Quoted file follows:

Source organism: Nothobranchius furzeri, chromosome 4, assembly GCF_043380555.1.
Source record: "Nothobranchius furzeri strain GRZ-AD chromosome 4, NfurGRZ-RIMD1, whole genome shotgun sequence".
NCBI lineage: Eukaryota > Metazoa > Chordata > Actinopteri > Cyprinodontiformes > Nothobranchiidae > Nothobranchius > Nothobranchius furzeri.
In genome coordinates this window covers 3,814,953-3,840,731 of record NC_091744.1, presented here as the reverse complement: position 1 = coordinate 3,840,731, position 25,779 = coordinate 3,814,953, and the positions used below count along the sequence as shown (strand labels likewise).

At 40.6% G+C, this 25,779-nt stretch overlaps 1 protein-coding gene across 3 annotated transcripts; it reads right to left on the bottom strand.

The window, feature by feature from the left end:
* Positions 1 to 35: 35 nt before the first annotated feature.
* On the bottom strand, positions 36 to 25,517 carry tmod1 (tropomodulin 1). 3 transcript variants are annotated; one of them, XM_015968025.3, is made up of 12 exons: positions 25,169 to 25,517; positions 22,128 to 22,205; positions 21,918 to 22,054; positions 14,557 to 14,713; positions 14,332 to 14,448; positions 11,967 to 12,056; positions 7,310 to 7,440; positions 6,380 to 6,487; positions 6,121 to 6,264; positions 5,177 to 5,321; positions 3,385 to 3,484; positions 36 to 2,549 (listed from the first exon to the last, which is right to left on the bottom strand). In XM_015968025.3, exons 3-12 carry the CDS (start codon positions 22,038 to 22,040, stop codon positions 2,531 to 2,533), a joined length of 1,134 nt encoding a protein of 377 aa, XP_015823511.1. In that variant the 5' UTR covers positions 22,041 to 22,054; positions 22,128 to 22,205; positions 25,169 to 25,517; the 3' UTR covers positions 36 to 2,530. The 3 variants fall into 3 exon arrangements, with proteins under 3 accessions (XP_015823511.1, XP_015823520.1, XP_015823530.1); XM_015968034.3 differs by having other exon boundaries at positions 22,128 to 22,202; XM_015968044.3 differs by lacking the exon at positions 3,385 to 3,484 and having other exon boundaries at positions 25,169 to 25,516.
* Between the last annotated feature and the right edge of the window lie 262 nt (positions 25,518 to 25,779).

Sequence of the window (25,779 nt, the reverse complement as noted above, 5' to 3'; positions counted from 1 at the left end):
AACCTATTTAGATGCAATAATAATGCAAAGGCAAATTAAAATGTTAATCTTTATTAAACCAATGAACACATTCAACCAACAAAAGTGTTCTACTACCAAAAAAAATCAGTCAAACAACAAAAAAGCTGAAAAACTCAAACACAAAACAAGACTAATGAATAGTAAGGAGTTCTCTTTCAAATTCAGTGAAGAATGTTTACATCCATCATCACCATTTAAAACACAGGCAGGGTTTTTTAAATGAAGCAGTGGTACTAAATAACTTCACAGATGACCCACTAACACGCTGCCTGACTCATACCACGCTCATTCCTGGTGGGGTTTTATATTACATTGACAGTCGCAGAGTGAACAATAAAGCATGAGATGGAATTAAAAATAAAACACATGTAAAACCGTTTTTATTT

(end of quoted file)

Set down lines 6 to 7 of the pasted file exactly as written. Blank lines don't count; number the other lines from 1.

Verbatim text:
The window, feature by feature from the left end:
* Positions 1 to 35: 35 nt before the first annotated feature.